March 11, 2007
Kareem Abdul-Jabbar: No to Mediocrity
Considered one of the greatest players of all time, he was center for UCLA, and also played for the Milwaukee Bucks and the Los Angeles Lakers. Known for his "Skyhook" shot, he used that as an example as one small strength you can hone in on and "do it better than anyone else."
He wore a suit and a tie on stage. Despite the fact that I don't know him and never had a conversation with him until I ran into him in the bookstore later that same afternoon, he seemed extremely unnatural in the suit, as if he was in someone else's skin. During our chat, I was shocked to learn that he had already celebrated his 60th birthday. After the fact, I quietly asked the Universe to bless me with the same graceful aging.
He joked with us about his height. “When you are this tall and bend down to tie your shoes, you think, ‘what else can I accomplish when I’m down here.’” He added, “I was such a big baby that my birthday was both April 15 and 16th.”
The man had a sense of humor, evident even if a speech writer wrote his lines. I also discovered another interesting tidbit about him during a meditation session we did together the next day......he practices bikram yoga which he does together with his son.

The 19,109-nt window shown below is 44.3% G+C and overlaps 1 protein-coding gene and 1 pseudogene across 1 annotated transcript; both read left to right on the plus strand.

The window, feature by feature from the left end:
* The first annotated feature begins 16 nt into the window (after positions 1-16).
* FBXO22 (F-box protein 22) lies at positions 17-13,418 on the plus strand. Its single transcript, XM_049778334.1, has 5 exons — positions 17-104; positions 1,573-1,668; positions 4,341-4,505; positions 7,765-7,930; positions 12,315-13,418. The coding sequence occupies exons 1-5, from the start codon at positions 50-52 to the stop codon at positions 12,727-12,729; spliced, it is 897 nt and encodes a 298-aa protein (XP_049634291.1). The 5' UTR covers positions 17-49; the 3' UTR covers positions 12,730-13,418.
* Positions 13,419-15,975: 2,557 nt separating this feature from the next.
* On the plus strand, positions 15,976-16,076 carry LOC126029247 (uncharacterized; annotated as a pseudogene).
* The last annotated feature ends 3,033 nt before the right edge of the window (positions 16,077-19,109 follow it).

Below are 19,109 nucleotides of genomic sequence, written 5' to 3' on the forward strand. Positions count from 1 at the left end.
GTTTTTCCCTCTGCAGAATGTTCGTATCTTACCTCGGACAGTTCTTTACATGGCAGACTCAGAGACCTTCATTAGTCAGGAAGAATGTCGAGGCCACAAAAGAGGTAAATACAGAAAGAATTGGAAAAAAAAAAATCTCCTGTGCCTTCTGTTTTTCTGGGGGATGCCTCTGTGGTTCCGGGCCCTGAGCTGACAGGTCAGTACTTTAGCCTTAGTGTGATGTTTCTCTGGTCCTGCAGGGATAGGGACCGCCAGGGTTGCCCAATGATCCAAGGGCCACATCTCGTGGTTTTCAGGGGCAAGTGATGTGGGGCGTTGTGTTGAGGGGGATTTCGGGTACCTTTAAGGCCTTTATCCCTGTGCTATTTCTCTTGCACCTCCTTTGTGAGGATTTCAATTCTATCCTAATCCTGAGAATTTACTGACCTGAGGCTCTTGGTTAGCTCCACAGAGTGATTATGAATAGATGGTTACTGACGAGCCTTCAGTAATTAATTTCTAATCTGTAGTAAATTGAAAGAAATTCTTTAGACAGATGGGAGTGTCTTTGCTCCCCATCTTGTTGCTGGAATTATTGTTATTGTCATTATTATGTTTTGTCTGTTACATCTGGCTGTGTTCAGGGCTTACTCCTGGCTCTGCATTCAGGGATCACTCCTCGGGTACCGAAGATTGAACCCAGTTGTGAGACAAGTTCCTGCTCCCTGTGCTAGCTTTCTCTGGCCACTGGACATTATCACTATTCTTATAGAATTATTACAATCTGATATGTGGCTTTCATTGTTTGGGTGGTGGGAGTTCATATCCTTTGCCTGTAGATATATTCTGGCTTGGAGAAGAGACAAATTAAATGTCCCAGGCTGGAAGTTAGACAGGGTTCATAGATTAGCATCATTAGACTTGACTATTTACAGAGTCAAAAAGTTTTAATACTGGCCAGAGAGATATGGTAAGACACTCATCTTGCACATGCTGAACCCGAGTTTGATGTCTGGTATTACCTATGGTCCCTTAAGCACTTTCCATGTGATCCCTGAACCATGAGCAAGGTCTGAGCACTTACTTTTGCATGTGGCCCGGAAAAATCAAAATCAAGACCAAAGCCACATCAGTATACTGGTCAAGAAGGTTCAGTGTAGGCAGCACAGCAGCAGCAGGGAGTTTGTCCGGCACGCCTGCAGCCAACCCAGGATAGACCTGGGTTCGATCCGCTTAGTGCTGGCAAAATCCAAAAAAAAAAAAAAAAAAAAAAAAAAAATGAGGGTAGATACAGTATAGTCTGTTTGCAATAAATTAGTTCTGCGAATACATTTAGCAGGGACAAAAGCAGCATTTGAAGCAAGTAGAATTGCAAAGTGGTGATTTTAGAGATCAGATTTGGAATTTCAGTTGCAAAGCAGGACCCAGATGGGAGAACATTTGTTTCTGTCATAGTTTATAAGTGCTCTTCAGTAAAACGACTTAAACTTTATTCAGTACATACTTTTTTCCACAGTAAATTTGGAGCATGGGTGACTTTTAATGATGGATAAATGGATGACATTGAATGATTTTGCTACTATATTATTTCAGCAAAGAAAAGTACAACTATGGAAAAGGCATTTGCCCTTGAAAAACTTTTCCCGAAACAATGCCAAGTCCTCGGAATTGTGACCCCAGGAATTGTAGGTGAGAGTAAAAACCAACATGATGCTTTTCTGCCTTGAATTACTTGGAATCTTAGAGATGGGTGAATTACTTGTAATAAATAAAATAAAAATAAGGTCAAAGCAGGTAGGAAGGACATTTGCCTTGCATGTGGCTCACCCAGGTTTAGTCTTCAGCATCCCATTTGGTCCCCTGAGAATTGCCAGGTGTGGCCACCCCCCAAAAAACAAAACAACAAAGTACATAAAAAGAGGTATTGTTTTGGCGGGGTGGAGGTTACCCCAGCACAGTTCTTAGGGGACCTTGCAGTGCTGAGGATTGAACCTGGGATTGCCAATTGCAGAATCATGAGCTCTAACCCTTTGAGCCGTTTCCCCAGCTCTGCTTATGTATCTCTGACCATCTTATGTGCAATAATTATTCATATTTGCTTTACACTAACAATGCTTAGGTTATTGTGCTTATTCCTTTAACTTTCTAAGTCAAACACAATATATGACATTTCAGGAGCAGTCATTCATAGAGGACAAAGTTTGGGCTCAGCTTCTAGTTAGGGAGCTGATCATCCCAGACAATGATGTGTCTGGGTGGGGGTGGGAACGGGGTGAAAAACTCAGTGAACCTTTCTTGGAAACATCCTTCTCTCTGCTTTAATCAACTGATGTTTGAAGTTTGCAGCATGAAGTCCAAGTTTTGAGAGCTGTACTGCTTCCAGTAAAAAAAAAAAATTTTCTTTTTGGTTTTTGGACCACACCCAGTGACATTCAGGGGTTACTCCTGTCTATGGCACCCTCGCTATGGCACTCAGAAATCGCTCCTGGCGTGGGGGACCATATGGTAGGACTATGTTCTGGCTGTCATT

Born in Harlem, he told us about his youth and noted that throughout his life, he has learned that the world is really a series of questions that we ask ourselves. “The feeling in Harlem at the time, was that "if we just stuck together, we’d be fine.”
Moving forward, beyond Harlem, beyond teenage life, he talked about all the things he has learned, most noticeably a "modern mantra" to break down racism and inequality, something we still have not turned into reality: "focus on what we have in common; our similarities rather than our differences."
“What I learned from musicians,” he said, “is commitment and integrity. If you love what you do, you’ll never feel like you have worked a day in your life. Spend your time strengthening your strengths. Don’t try to do it all – perfect the one or two amazing things you do best.”
He also spoke to history and his love for it. “When a great man dies, an entire library burns down. No mistakes, only lessons.” He ended with a note on priorities and necessaries for long-term success. “Pop culture has to stop promoting mediocrity and focus instead on education, family and community support.”
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